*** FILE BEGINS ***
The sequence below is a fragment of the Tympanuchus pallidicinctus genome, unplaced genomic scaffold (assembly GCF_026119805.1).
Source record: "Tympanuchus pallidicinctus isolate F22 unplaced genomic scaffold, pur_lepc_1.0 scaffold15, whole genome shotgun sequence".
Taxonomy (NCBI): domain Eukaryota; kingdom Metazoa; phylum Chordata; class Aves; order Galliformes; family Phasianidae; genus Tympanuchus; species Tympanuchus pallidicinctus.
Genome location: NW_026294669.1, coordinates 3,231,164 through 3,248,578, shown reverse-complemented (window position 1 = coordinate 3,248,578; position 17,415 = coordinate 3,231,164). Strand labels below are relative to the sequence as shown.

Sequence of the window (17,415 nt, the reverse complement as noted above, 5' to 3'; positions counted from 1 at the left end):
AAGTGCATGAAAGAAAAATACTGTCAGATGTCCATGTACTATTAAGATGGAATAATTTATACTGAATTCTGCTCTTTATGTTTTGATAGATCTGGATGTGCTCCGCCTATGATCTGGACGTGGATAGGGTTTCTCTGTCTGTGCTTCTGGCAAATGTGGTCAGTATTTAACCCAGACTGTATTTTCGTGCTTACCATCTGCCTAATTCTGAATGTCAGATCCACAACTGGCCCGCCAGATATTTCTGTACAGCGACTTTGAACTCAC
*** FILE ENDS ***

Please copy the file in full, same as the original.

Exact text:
The sequence below is a fragment of the Tympanuchus pallidicinctus genome, unplaced genomic scaffold (assembly GCF_026119805.1).
Source record: "Tympanuchus pallidicinctus isolate F22 unplaced genomic scaffold, pur_lepc_1.0 scaffold15, whole genome shotgun sequence".
Taxonomy (NCBI): domain Eukaryota; kingdom Metazoa; phylum Chordata; class Aves; order Galliformes; family Phasianidae; genus Tympanuchus; species Tympanuchus pallidicinctus.
Genome location: NW_026294669.1, coordinates 3,231,164 through 3,248,578, shown reverse-complemented (window position 1 = coordinate 3,248,578; position 17,415 = coordinate 3,231,164). Strand labels below are relative to the sequence as shown.

Sequence of the window (17,415 nt, the reverse complement as noted above, 5' to 3'; positions counted from 1 at the left end):
AAGTGCATGAAAGAAAAATACTGTCAGATGTCCATGTACTATTAAGATGGAATAATTTATACTGAATTCTGCTCTTTATGTTTTGATAGATCTGGATGTGCTCCGCCTATGATCTGGACGTGGATAGGGTTTCTCTGTCTGTGCTTCTGGCAAATGTGGTCAGTATTTAACCCAGACTGTATTTTCGTGCTTACCATCTGCCTAATTCTGAATGTCAGATCCACAACTGGCCCGCCAGATATTTCTGTACAGCGACTTTGAACTCAC